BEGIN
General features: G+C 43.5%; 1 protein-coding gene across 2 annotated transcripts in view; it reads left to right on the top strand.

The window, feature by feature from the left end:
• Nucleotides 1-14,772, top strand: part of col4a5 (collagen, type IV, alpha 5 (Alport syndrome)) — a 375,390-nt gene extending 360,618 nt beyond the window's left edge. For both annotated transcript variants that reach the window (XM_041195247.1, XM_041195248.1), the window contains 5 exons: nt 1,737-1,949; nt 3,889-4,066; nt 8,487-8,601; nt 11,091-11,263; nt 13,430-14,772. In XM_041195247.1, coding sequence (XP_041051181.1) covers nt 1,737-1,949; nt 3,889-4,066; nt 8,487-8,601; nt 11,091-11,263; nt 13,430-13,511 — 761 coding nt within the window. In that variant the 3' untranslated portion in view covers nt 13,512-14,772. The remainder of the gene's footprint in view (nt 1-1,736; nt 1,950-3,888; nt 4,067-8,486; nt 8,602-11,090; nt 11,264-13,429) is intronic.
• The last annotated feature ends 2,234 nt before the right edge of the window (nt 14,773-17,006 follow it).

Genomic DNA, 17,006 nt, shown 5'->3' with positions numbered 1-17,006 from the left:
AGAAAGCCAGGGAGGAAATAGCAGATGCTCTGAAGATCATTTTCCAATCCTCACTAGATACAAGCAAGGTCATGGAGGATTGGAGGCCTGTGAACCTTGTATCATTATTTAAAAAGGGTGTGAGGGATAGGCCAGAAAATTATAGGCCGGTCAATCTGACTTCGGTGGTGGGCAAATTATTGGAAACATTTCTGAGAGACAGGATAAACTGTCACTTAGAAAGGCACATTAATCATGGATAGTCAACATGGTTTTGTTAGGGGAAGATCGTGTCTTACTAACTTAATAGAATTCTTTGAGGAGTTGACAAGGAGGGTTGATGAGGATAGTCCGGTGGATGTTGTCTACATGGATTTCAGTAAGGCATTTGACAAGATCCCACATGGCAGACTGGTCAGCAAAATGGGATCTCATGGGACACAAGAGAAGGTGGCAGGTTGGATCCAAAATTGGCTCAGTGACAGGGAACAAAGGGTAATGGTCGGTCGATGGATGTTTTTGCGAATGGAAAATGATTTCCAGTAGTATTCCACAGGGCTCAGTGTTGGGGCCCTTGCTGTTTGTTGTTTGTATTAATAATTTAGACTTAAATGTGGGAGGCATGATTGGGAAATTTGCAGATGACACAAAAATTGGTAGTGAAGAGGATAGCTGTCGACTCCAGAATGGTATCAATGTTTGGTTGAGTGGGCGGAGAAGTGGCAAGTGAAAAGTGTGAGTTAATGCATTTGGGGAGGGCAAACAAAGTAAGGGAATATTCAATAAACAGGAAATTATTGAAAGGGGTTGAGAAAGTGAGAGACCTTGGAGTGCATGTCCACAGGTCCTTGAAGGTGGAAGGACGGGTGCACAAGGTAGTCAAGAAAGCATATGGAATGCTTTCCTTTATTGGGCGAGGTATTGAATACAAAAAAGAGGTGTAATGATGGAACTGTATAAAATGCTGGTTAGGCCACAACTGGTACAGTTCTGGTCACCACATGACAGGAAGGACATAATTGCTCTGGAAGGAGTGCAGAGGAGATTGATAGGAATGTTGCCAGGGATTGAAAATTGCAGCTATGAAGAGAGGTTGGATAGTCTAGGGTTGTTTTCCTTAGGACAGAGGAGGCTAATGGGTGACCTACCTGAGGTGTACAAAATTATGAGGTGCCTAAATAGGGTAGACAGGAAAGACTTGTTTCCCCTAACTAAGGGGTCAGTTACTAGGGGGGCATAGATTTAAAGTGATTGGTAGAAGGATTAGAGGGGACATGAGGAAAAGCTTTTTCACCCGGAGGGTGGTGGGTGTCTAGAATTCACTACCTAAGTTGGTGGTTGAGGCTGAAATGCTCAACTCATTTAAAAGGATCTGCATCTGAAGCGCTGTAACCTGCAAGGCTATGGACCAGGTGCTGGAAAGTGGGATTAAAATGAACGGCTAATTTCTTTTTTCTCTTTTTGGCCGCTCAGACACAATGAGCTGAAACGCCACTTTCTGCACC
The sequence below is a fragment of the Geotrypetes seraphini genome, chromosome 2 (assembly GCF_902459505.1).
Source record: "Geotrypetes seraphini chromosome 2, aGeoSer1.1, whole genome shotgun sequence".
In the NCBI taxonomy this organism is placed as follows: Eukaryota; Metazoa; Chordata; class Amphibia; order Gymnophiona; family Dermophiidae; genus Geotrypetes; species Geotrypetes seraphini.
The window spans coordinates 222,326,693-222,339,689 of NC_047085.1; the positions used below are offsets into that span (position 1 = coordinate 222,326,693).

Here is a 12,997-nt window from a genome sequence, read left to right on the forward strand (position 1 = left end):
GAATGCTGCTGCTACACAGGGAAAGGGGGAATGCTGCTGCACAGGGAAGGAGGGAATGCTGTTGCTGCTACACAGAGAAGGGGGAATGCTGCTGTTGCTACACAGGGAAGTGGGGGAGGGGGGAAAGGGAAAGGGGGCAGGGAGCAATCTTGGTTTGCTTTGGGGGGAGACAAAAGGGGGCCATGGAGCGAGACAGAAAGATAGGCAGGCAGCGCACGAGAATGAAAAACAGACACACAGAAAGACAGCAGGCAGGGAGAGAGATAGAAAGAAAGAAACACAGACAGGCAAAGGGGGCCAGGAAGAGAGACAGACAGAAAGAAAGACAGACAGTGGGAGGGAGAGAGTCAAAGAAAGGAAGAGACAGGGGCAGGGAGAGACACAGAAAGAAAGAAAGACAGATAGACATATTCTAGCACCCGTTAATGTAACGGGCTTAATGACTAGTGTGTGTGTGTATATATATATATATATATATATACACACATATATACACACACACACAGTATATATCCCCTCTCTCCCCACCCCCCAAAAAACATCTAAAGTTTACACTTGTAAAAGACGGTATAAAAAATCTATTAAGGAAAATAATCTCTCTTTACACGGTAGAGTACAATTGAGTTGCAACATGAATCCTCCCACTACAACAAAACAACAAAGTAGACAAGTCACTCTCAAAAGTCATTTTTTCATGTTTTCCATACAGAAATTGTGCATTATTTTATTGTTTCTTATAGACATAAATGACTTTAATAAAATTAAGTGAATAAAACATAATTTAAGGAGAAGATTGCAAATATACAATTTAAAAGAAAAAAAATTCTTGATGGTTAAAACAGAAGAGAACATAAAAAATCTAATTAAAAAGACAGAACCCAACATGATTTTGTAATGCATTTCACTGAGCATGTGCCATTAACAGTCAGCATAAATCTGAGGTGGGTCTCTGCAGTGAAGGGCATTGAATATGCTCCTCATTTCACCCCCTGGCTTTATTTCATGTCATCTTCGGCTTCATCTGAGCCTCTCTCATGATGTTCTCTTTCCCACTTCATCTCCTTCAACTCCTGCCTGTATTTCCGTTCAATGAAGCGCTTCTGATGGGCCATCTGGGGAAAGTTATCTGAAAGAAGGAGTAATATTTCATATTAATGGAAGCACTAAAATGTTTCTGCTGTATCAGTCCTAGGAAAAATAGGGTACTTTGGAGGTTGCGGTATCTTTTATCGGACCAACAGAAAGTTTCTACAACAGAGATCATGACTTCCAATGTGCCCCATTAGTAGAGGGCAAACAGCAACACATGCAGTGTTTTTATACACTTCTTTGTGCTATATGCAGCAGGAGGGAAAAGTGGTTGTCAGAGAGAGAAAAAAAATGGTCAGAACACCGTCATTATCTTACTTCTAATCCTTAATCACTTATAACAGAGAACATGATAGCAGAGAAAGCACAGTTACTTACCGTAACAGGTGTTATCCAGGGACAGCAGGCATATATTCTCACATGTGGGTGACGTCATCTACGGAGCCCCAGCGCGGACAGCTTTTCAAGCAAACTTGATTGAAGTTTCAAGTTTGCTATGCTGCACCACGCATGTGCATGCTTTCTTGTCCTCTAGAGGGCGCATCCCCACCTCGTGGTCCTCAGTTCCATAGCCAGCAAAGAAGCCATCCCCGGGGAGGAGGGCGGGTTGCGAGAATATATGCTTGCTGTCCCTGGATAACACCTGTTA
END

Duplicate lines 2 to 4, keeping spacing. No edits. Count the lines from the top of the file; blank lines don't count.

The window, feature by feature from the left end:
• Nucleotides 1-14,772, top strand: part of col4a5 (collagen, type IV, alpha 5 (Alport syndrome)) — a 375,390-nt gene extending 360,618 nt beyond the window's left edge. For both annotated transcript variants that reach the window (XM_041195247.1, XM_041195248.1), the window contains 5 exons: nt 1,737-1,949; nt 3,889-4,066; nt 8,487-8,601; nt 11,091-11,263; nt 13,430-14,772. In XM_041195247.1, coding sequence (XP_041051181.1) covers nt 1,737-1,949; nt 3,889-4,066; nt 8,487-8,601; nt 11,091-11,263; nt 13,430-13,511 — 761 coding nt within the window. In that variant the 3' untranslated portion in view covers nt 13,512-14,772. The remainder of the gene's footprint in view (nt 1-1,736; nt 1,950-3,888; nt 4,067-8,486; nt 8,602-11,090; nt 11,264-13,429) is intronic.
• The last annotated feature ends 2,234 nt before the right edge of the window (nt 14,773-17,006 follow it).